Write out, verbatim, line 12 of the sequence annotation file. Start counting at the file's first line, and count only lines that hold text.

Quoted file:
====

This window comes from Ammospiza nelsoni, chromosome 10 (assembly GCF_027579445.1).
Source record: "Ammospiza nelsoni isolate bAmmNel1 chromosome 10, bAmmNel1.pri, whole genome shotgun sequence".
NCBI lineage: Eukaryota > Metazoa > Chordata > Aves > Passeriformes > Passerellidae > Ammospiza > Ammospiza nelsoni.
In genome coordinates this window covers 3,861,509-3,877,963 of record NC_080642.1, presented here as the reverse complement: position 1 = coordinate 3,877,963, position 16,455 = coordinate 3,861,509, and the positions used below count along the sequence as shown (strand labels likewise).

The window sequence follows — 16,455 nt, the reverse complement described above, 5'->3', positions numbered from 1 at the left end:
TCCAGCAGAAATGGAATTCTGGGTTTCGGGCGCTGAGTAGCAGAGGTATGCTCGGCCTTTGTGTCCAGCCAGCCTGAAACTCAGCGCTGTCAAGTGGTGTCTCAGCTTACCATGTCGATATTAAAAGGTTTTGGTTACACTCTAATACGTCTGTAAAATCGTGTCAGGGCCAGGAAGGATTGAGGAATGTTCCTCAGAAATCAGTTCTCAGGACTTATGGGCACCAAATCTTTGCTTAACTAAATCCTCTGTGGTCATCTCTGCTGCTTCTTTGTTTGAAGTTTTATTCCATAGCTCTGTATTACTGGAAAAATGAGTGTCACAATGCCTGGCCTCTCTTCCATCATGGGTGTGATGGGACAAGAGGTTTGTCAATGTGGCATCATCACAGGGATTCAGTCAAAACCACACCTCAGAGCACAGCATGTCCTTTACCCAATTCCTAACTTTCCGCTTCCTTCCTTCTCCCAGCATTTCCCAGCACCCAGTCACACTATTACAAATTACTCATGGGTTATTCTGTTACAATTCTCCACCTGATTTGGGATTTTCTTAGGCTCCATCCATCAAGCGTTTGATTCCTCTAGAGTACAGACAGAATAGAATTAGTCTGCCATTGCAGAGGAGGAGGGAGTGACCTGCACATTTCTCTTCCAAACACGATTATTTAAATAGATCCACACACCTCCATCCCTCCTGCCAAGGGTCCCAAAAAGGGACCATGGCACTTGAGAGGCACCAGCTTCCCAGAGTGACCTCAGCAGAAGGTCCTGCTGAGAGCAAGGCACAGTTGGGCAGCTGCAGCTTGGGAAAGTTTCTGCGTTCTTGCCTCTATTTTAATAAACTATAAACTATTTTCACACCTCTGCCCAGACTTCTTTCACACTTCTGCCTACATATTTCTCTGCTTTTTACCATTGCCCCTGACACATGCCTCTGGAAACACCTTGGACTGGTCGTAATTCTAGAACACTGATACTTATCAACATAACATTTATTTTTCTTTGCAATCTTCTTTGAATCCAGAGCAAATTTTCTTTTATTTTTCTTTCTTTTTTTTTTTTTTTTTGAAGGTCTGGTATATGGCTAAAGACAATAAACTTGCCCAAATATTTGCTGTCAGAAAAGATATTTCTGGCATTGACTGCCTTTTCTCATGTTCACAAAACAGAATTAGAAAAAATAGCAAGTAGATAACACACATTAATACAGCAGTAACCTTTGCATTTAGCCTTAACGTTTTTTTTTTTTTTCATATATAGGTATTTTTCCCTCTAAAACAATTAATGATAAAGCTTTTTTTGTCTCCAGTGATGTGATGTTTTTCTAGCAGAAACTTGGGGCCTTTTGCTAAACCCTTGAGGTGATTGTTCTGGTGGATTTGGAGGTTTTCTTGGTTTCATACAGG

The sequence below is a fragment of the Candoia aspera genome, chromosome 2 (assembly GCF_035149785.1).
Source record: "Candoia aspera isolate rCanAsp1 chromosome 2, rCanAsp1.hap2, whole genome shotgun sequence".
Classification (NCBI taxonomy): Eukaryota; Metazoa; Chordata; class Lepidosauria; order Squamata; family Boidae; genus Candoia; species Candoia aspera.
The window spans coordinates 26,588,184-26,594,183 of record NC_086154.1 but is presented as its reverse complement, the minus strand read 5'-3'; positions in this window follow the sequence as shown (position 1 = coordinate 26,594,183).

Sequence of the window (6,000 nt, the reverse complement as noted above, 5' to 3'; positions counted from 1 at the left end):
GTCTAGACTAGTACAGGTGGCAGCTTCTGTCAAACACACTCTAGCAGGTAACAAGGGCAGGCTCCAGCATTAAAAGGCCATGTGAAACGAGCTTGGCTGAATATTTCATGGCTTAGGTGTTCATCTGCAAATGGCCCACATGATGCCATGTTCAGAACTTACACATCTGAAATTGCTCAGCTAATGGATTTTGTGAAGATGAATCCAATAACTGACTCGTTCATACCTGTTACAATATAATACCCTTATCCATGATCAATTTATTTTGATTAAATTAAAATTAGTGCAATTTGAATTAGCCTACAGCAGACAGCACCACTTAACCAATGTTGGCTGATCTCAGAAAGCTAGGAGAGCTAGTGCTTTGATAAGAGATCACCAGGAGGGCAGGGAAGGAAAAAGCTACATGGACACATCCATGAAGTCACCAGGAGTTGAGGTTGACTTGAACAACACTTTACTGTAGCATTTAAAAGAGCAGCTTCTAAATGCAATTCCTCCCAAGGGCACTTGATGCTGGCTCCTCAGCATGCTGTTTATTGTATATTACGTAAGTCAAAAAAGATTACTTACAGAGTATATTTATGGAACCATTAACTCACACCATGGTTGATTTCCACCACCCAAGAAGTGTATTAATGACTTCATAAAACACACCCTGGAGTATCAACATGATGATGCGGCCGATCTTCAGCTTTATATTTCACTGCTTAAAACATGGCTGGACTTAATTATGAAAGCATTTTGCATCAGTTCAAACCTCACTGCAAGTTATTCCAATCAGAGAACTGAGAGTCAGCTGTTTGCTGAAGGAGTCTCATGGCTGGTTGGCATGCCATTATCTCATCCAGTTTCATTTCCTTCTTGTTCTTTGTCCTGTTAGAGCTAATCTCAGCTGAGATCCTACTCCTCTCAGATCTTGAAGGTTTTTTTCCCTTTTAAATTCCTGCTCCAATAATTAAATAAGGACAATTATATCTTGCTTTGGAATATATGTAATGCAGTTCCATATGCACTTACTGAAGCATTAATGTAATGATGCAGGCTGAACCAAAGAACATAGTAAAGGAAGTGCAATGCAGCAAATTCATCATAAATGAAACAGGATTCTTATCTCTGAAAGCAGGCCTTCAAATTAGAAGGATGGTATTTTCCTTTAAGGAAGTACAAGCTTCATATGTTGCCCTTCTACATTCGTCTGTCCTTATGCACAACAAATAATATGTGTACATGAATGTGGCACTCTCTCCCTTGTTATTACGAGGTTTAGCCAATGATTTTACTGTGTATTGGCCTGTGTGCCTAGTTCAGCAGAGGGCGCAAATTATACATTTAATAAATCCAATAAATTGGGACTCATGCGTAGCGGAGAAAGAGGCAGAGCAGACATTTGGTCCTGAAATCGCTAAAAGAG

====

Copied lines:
GTCTAGACTAGTACAGGTGGCAGCTTCTGTCAAACACACTCTAGCAGGTAACAAGGGCAGGCTCCAGCATTAAAAGGCCATGTGAAACGAGCTTGGCTGAATATTTCATGGCTTAGGTGTTCATCTGCAAATGGCCCACATGATGCCATGTTCAGAACTTACACATCTGAAATTGCTCAGCTAATGGATTTTGTGAAGATGAATCCAATAACTGACTCGTTCATACCTGTTACAATATAATACCCTTATCCATGATCAATTTATTTTGATTAAATTAAAATTAGTGCAATTTGAATTAGCCTACAGCAGACAGCACCACTTAACCAATGTTGGCTGATCTCAGAAAGCTAGGAGAGCTAGTGCTTTGATAAGAGATCACCAGGAGGGCAGGGAAGGAAAAAGCTACATGGACACATCCATGAAGTCACCAGGAGTTGAGGTTGACTTGAACAACACTTTACTGTAGCATTTAAAAGAGCAGCTTCTAAATGCAATTCCTCCCAAGGGCACTTGATGCTGGCTCCTCAGCATGCTGTTTATTGTATATTACGTAAGTCAAAAAAGATTACTTACAGAGTATATTTATGGAACCATTAACTCACACCATGGTTGATTTCCACCACCCAAGAAGTGTATTAATGACTTCATAAAACACACCCTGGAGTATCAACATGATGATGCGGCCGATCTTCAGCTTTATATTTCACTGCTTAAAACATGGCTGGACTTAATTATGAAAGCATTTTGCATCAGTTCAAACCTCACTGCAAGTTATTCCAATCAGAGAACTGAGAGTCAGCTGTTTGCTGAAGGAGTCTCATGGCTGGTTGGCATGCCATTATCTCATCCAGTTTCATTTCCTTCTTGTTCTTTGTCCTGTTAGAGCTAATCTCAGCTGAGATCCTACTCCTCTCAGATCTTGAAGGTTTTTTTCCCTTTTAAATTCCTGCTCCAATAATTAAATAAGGACAATTATATCTTGCTTTGGAATATATGTAATGCAGTTCCATATGCACTTACTGAAGCATTAATGTAATGATGCAGGCTGAACCAAAGAACATAGTAAAGGAAGTGCAATGCAGCAAATTCATCATAAATGAAACAGGATTCTTATCTCTGAAAGCAGGCCTTCAAATTAGAAGGATGGTATTTTCCTTTAAGGAAGTACAAGCTTCATATGTTGCCCTTCTACATTCGTCTGTCCTTATGCACAACAAATAATATGTGTACATGAATGTGGCACTCTCTCCCTTGTTATTACGAGGTTTAGCCAATGATTTTACTGTGTATTGGCCTGTGTGCCTAGTTCAGCAGAGGGCGCAAATTATACATTTAATAAATCCAATAAATTGGGACTCATGCGTAGCGGAGAAAGAGGCAGAGCAGACATTTGGTCCTGAAATCGCTAAAAGAG